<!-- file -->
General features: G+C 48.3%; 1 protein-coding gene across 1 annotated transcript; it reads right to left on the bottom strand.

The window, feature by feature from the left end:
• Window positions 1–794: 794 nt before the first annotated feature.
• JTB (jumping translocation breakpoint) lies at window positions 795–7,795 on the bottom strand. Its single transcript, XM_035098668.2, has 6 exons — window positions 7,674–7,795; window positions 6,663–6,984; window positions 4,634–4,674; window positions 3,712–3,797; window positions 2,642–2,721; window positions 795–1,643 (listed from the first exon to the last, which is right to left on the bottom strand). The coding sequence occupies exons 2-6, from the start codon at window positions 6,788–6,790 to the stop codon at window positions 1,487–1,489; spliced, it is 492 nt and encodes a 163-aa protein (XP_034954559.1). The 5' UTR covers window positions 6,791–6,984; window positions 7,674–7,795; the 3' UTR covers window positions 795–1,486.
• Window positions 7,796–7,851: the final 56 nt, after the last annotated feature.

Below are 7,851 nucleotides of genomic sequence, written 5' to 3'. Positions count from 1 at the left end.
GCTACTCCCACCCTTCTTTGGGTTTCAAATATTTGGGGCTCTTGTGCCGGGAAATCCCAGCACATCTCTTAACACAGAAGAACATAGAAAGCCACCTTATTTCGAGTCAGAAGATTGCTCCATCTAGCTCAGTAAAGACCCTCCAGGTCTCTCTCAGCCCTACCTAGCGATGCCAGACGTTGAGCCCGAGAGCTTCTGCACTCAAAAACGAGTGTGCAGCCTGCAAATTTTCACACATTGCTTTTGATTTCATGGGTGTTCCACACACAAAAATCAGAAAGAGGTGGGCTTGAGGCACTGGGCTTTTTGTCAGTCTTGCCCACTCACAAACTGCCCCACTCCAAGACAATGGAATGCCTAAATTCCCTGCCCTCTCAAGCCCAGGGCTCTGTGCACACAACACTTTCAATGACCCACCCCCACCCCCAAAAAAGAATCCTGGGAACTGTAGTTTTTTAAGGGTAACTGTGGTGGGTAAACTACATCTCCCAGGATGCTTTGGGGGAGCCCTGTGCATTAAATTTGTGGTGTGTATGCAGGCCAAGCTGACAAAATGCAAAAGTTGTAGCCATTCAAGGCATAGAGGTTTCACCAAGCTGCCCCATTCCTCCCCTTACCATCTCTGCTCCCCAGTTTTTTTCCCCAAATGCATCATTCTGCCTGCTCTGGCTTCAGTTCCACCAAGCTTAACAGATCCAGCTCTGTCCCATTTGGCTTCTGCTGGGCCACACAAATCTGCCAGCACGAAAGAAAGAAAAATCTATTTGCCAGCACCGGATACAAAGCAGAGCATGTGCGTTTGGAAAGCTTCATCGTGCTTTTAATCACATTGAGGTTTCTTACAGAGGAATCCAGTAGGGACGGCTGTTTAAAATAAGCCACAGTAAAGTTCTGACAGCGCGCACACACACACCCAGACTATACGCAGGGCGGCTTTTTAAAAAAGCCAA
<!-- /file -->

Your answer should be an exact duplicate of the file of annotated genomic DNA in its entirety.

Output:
General features: G+C 48.3%; 1 protein-coding gene across 1 annotated transcript; it reads right to left on the bottom strand.

The window, feature by feature from the left end:
• Window positions 1–794: 794 nt before the first annotated feature.
• JTB (jumping translocation breakpoint) lies at window positions 795–7,795 on the bottom strand. Its single transcript, XM_035098668.2, has 6 exons — window positions 7,674–7,795; window positions 6,663–6,984; window positions 4,634–4,674; window positions 3,712–3,797; window positions 2,642–2,721; window positions 795–1,643 (listed from the first exon to the last, which is right to left on the bottom strand). The coding sequence occupies exons 2-6, from the start codon at window positions 6,788–6,790 to the stop codon at window positions 1,487–1,489; spliced, it is 492 nt and encodes a 163-aa protein (XP_034954559.1). The 5' UTR covers window positions 6,791–6,984; window positions 7,674–7,795; the 3' UTR covers window positions 795–1,486.
• Window positions 7,796–7,851: the final 56 nt, after the last annotated feature.

Below are 7,851 nucleotides of genomic sequence, written 5' to 3'. Positions count from 1 at the left end.
GCTACTCCCACCCTTCTTTGGGTTTCAAATATTTGGGGCTCTTGTGCCGGGAAATCCCAGCACATCTCTTAACACAGAAGAACATAGAAAGCCACCTTATTTCGAGTCAGAAGATTGCTCCATCTAGCTCAGTAAAGACCCTCCAGGTCTCTCTCAGCCCTACCTAGCGATGCCAGACGTTGAGCCCGAGAGCTTCTGCACTCAAAAACGAGTGTGCAGCCTGCAAATTTTCACACATTGCTTTTGATTTCATGGGTGTTCCACACACAAAAATCAGAAAGAGGTGGGCTTGAGGCACTGGGCTTTTTGTCAGTCTTGCCCACTCACAAACTGCCCCACTCCAAGACAATGGAATGCCTAAATTCCCTGCCCTCTCAAGCCCAGGGCTCTGTGCACACAACACTTTCAATGACCCACCCCCACCCCCAAAAAAGAATCCTGGGAACTGTAGTTTTTTAAGGGTAACTGTGGTGGGTAAACTACATCTCCCAGGATGCTTTGGGGGAGCCCTGTGCATTAAATTTGTGGTGTGTATGCAGGCCAAGCTGACAAAATGCAAAAGTTGTAGCCATTCAAGGCATAGAGGTTTCACCAAGCTGCCCCATTCCTCCCCTTACCATCTCTGCTCCCCAGTTTTTTTCCCCAAATGCATCATTCTGCCTGCTCTGGCTTCAGTTCCACCAAGCTTAACAGATCCAGCTCTGTCCCATTTGGCTTCTGCTGGGCCACACAAATCTGCCAGCACGAAAGAAAGAAAAATCTATTTGCCAGCACCGGATACAAAGCAGAGCATGTGCGTTTGGAAAGCTTCATCGTGCTTTTAATCACATTGAGGTTTCTTACAGAGGAATCCAGTAGGGACGGCTGTTTAAAATAAGCCACAGTAAAGTTCTGACAGCGCGCACACACACACCCAGACTATACGCAGGGCGGCTTTTTAAAAAAGCCAA